“The gospel has no quarrel with ventilation, and the doctrines of grace have no dispute with chloride of lime. We preach repentance and faith, but we do not denounce whitewash; and much as we advocate holiness, we always have a good word for cleanliness and sobriety.”
Judgement of God
But then he goes on to say:
“On the other hand, it is even more common for those who look to natural causes alone to sneer at believers who view the disease as a mysterious scourge from the hand of God. It is admitted that it would be most foolish to neglect the appointed means of averting sickness; but sneer who may, we believe it to be equally an act of folly to forget that the hand of the Lord is in all this.”
He sees the cholera epidemic as a judgement of God and therefore calls for prayer and repentance for the people of London and the nation as a whole. He highlights four sins in particular that the people of London should repent of. Drunkenness, licentiousness, neglect of worship, and Popery in the church – by which he means neglect of the gospel in the Established Church.
“In our Established Church the gospel is no longer dominant, albeit that a little band of good and faithful men still linger in it, and are like a handful of salt amid general putrefaction.”
And so, making use of his text from Amos:
“Can two walk together, then, except they be agreed? And as these things cannot be supposed to be agreeable to the mind and will of God, we cannot wonder if there should be a plague upon our cattle, and then a plague upon men, and if these should come sevenfold as heavy as they have ever come as yet.”
Then, interpreting the next phrase of his text to mean that God never speaks without reason, he argues:
“My brethren, our God is too gracious to send us this cholera without a motive; and he is moreover too wise, for we all know that judgments frequently repeated lose their force.
“Think you the Lord does this for nothing? The great Lion of vengeance has not roared unless sin has provoked him.”
He then challenges the Christians as to how far they have been complicit in the sins he has listed.
“Since I have already indicated our great public sins, I should like to ask Christians present how far they have been concerned in them.”
“And so with the other sins which we have indicated. Have we all borne our earnest, fervent protest against them?”
Spurgeon uses his text to argue that nothing happens by chance.
“God ruleth and overruleth all things, and he doeth nothing without a motive.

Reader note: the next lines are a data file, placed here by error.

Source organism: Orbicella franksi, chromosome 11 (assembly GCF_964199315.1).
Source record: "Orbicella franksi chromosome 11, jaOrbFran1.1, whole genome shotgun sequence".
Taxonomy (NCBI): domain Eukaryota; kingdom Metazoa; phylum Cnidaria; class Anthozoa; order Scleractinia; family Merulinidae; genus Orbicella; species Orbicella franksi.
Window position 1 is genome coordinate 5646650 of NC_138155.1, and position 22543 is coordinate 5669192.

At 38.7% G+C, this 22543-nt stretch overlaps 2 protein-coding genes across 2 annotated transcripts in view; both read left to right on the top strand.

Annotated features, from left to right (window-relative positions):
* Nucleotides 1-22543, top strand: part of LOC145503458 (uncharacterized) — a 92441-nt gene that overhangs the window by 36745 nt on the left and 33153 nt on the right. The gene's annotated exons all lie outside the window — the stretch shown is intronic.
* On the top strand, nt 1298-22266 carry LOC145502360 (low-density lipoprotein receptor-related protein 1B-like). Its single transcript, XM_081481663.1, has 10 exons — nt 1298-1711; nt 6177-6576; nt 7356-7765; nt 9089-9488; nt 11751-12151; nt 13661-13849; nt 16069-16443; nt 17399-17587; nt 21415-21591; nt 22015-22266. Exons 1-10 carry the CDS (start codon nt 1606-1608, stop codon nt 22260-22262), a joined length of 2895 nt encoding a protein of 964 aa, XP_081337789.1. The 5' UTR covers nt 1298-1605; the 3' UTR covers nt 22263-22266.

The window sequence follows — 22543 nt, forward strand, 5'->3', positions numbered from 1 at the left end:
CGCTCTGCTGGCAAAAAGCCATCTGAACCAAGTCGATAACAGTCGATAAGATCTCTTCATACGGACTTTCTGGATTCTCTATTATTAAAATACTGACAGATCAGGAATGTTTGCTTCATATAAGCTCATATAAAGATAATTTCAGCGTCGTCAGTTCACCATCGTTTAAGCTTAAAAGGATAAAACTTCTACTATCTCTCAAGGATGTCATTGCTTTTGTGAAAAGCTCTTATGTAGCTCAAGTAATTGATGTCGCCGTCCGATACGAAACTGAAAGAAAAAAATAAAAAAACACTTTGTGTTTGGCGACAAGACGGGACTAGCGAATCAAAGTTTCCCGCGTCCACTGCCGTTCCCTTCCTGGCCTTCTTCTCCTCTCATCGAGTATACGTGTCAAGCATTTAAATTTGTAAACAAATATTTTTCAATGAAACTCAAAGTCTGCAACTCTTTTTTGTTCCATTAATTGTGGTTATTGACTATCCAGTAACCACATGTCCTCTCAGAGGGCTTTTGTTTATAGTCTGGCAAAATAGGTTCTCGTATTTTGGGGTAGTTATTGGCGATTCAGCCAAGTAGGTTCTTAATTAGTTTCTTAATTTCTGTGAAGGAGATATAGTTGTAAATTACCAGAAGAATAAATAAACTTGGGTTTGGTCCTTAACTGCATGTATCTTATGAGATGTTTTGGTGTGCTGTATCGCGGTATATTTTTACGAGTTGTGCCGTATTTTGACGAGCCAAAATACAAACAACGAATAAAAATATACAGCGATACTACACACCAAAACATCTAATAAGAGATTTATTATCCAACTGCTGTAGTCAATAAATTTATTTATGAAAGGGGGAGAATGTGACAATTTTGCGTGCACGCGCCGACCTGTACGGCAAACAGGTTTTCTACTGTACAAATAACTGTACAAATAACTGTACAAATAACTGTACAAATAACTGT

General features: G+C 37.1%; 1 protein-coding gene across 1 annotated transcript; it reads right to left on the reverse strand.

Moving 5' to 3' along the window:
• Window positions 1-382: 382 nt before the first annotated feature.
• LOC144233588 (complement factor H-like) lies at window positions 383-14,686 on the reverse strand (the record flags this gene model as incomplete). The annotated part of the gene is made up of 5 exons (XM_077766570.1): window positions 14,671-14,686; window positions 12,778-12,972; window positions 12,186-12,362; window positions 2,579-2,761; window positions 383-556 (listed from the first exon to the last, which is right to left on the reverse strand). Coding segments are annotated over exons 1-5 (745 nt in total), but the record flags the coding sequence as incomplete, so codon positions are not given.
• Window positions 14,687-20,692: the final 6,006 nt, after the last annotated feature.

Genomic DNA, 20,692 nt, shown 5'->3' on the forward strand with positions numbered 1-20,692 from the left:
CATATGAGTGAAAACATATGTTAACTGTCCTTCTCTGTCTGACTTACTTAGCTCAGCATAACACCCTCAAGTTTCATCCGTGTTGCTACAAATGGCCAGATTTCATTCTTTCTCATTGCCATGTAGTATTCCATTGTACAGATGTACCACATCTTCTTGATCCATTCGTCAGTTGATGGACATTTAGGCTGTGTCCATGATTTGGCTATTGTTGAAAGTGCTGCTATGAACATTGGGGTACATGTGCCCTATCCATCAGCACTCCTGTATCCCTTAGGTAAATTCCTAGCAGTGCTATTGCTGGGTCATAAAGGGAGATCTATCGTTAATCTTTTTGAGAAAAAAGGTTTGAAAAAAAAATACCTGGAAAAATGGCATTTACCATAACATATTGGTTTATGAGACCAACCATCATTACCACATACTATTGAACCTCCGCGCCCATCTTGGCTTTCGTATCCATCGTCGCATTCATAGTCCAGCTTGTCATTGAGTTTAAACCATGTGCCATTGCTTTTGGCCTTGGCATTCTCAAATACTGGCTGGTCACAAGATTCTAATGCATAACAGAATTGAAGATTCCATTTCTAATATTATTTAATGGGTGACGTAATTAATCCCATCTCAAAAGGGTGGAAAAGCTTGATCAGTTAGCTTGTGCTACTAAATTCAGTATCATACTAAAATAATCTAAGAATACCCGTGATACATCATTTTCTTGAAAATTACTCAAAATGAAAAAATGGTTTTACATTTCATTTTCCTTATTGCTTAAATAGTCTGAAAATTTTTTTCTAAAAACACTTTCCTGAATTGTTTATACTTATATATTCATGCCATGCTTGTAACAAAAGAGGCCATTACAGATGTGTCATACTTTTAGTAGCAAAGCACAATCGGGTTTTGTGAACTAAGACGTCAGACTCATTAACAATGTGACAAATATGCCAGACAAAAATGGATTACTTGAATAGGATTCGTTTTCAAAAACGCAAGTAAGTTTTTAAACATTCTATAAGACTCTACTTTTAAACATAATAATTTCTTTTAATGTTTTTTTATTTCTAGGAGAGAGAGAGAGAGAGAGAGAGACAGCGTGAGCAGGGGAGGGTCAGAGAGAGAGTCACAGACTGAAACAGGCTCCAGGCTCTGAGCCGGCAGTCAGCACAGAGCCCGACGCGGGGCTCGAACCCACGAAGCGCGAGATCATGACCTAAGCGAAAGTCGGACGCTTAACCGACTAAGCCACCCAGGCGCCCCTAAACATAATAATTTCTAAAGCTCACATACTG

“Let us conclude most surely that a purpose, consistent with the love and justice of God, lies hidden in the present harvest of death.”
For the spread of the gospel
And what it this purpose?
“If you ask me what I think to be the design, I believe it to be this—to waken up our indifferent population, to make them remember that there is a God, to render them susceptible of the influences of the gospel, to drive them to the house of prayer, to influence their minds to receive the Word, and moreover to startle Christians into energy and earnestness, that they may work while it is called to-day.
“Already I have been told by Christian brethren labouring in the east of London, that there is a greater willingness to listen to gospel truth, and that if there be a religious service it is more acceptable to the people now than it was; for which I thank God as an indication that affliction is answering its purpose.”
God has done it
The final clause of his text reads: “Shall there be evil in a city, and the Lord hath not done it?” Spurgeon argues:
“Here is not intended moral evil — that rests with man— but physical evil, the evil of pestilence or famine! Shall there be cholera in the city, and God hath not done it? My soul cowered down under the majesty of that question, as I read it; it seemed to stretch its black wings over my head, and had I not known them to be the wings of God, I should have been afraid. The text talked with me in this fashion: — It is not the cholera which has slain these hundreds, the cholera was but the sword; the hand which scattered death is the hand of a greater than mere disease. God himself is, traversing London.”
Spurgeon concludes by exhorting his hearers to submit to God in repentance and prayer.
Lessons from Spurgeon
Spurgeon did not face coronavirus, but he did face the deadly cholera. He boldly preached that God was ruling over it and using it for his purposes. He struck a helpful balance between the extent to which we can take responsibility through cleanliness and the use of science, and the fact that God is nevertheless very much involved and using it for his purposes. Spurgeon called the nation and the city to repentance. He urged Christians to be vigilant in protesting about the sins of the nation. He called individuals to repent of their sins and get right with God. These are all helpful guides for how the church in the UK can respond to coronavirus today.